We all have a stake in getting soot out of our air – and our lungs

The News TribuneDecember 18, 2012 

When a burn ban notice appears on the front page of The News Tribune (under Today’s Weather), consider yourself warned. It’s not a polite suggestion; violation could mean a hefty fine – up to $1,000.

People once could routinely get away with violating burn bans. There wasn’t enough enforcement, or even much of a compelling reason to go after violators. If detected, they’d often just get a warning and told not to do it again.

But times have changed, and local governments have a big stake in locating those who are contributing to the single greatest source of air pollution in this region: wood burners. They’re cooperating with the Puget Sound Clean Air Agency to augment its corps of 12 inspectors; now about 60 people are available to target burn-ban violations in the Tacoma-Pierce County Smoke Reduction Zone.

That zone – which extends south and east from Tacoma to encompass Lakewood, University Place, Steilacoom, Spanaway, Puyallup and Edgewood – is out of compliance with federal air-quality standards during winter months when people are more likely to build fires.

A series of task force meetings came up with ideas for improving air quality, and now those ideas are being implemented. They include tougher burn-ban enforcement, removing or replacing 5,000 uncertified stoves by 2017, and more public outreach and education.

About 53 percent of the zone’s dangerous fine-particle pollution – sometimes called soot – can be directly traced to burning in fireplaces and uncertified wood stoves. Although the problem is widespread, South Tacoma – with its older, less-insulated homes – has the highest concentration of offenders.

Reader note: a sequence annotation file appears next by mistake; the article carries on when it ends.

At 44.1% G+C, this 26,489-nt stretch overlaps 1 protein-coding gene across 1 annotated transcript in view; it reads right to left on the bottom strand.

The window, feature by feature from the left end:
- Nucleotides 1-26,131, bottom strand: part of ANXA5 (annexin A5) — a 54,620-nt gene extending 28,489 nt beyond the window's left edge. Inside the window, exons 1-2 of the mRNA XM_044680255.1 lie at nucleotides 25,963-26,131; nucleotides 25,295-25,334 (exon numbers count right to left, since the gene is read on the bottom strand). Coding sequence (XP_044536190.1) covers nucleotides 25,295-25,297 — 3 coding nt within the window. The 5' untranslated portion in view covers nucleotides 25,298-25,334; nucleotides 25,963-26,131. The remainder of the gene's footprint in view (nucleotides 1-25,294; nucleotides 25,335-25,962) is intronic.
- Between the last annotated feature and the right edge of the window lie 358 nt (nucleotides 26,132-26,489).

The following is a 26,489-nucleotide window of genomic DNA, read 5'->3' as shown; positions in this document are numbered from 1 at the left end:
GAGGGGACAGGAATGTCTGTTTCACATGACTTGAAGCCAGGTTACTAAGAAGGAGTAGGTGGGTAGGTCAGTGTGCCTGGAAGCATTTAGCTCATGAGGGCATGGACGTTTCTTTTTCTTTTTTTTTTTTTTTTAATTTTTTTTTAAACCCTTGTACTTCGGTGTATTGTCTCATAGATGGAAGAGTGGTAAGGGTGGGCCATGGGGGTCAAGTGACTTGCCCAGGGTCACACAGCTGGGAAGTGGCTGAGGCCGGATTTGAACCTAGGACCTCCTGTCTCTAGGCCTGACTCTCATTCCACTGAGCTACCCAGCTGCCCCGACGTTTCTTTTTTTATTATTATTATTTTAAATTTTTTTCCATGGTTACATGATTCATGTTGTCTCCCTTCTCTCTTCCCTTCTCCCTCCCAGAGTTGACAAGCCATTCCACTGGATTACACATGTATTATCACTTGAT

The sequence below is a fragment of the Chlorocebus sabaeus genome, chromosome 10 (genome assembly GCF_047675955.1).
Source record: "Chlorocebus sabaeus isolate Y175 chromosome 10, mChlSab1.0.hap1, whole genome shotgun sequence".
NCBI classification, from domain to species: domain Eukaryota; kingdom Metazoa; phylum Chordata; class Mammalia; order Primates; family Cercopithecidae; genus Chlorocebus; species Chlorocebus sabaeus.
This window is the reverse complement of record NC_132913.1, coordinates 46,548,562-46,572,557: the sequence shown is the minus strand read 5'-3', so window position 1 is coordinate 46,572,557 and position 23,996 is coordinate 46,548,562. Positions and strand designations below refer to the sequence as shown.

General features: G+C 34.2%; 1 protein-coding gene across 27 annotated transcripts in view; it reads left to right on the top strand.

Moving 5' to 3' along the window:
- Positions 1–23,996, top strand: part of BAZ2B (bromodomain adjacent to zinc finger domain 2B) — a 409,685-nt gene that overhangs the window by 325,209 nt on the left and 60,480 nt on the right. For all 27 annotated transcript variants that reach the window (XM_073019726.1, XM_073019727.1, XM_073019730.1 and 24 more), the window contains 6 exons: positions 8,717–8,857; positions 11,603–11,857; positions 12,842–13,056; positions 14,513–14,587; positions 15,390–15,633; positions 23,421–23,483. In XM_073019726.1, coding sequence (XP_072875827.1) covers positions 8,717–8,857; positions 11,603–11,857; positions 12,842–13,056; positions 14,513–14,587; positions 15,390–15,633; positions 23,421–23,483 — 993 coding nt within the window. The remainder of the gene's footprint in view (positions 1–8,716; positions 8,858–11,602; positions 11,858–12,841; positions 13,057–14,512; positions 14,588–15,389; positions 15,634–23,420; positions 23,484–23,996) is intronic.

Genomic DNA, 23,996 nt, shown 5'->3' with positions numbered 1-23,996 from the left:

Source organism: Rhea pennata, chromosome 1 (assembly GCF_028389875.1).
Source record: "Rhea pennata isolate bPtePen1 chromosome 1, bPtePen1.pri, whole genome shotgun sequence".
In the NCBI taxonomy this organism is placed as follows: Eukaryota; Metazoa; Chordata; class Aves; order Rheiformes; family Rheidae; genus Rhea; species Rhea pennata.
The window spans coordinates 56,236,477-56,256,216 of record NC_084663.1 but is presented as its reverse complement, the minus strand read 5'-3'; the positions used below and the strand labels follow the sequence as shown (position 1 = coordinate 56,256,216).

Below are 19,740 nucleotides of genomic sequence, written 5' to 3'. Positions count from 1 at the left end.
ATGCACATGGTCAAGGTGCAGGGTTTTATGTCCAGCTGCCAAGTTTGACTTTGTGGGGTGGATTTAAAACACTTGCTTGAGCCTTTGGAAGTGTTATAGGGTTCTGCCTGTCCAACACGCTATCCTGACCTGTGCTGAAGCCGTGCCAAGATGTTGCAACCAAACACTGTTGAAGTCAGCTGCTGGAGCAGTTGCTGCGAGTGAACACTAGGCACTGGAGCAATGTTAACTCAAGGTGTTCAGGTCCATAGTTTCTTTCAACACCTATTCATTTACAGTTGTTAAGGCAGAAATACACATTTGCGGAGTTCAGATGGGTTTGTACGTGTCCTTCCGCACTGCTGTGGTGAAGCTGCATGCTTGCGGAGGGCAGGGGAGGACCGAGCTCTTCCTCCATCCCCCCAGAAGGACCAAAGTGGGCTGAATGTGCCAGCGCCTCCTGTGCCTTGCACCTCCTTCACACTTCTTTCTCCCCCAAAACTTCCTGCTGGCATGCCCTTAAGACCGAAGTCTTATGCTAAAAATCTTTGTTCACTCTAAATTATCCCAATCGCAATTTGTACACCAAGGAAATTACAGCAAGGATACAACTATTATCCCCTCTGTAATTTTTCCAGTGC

We all have a stake in getting the zone into compliance. The consequences of failing to improve air quality could be dire, including loss of federal transportation money and more restrictions on local businesses.

Then there’s the reason the standards exist in the first place: the threat to public health. Fine-particle pollution is inhaled deep into lungs and can trigger asthma attacks, heart attacks and strokes. Children with asthma, the elderly and people with health conditions are most vulnerable. Studies have shown that emergency room visits spike when the region is having a bad-air day.

The PSCAA wants to make it easier for residents in the smoke-reduction zone to reduce or eliminate their contributions to the air pollution problem. It has $1.5 million available to remove, recycle or replace uncertified wood stoves or fireplace inserts with cleaner ones.

Low-income residents may even qualify for free replacement of their uncertified devices. Those who aren’t low-income can enter a lottery for free replacement or a voucher worth $1,500 toward a new heating device.

Anyone who is still burning wood in a fireplace or uncertified stove during burn bans is contributing to the region’s poor air quality. They need to step up, take advantage of programs available to help them and do the right thing.

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